Rob Krider adds his take on surviving in the content glut brought on by bloggers and the Internet. In print, where, ironically he is taken seriously, he writes the humor column Man Overboard for the Santa Maria Sun (where he actually gets paid) and has been published in AutoWeek. On the Internet, he writes the Racer Boy column for Speed Sport Life and also contributes to Jalopnik and Car Domain (where he doesn’t get paid). When Rob isn’t writing, he’s racing and has won the 24 Hours of LeMons and NASA Performance Touring road races. He writes and also wrenches on cars in California.
Writers Getting Taken Seriously (Respectfully and Financially)
In the automotive journalism world there is an endless debate regarding the cold war between blogging and print media. I have found myself on both sides of the wall. I have seen and felt the pros and cons of each medium. On one side of the wall I was recognized and compensated, on the other side of the wall, I was starving.
With print media, getting published is a long hard battle. When a writer finally gets published, accepted if you may, there is a sense of accomplishment. Because magazines absolutely must turn a profit to exist, they have the budget to pay their writers for a job well done. Transversely, an Internet site, like www.RacingWFO.com can run for an entire year on $50 (trust me, no writers will ever be paid there). The general public recognizes and pays respect to magazines. Even someone who hasn’t been to journalism school understands you don’t just get published because one day you woke up and thought it would be a cool thing to do (however, this can be done on the internet). Print media is a lot of work. When done right, the rewards can be very satisfying. I have had the experience of standing in a parking lot shagging cones at an SCCA Solo event and had total strangers come up to me and say, “I read your article in AutoWeek.” People know what AutoWeek is, and for me to be associated with it was a great feeling.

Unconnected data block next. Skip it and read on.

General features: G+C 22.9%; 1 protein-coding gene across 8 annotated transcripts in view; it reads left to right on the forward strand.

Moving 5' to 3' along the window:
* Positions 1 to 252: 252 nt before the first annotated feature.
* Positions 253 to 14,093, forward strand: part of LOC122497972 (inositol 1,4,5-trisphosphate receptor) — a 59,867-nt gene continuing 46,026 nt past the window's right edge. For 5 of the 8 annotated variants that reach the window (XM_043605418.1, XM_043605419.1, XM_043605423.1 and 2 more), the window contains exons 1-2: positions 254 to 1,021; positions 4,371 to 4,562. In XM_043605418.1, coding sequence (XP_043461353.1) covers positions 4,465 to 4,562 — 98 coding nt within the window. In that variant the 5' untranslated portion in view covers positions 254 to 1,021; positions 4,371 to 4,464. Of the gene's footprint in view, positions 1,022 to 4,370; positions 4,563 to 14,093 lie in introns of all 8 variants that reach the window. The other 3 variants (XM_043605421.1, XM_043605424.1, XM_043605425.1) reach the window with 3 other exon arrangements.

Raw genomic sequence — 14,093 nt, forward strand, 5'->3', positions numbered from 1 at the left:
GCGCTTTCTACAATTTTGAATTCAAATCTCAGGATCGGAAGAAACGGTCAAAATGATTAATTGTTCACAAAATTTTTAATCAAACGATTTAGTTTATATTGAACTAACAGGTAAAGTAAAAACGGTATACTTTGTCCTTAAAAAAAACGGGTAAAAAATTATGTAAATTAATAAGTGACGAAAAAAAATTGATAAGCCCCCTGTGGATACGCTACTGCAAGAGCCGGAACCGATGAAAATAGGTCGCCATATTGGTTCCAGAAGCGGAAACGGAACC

With Internet media I have had the complete opposite experience. Even in my own household I don’t get respect for blogging. I’ll ask my wife to edit something I’ve written and the first thing she asks me is, “Is this for the magazine or one of your nerdy car blog sites?” Sure, it’s a bit harsh, but what she’s really asking me is, “Are you getting paid for this one? Because if you are I’ll take the time to clean it up. If you aren’t don’t waste my time; there are reruns of Buffy the Vampire Slayer to watch.” And outside of my household, in the hot pits of Mazda Laguna Seca Raceway, when I’ve told a race team I’m writing for Speed Sport Life or Jalopnik, they look at me as if they have no idea what I even said. Jalopnik is a great and fairly successful site, but the name has been a continual obstacle to overcome with the public. It just doesn’t resonate with people like saying, “This is for Maxim magazine. Get the umbrella girl and have her stand in front of the ALMS car for a picture. Pronto!”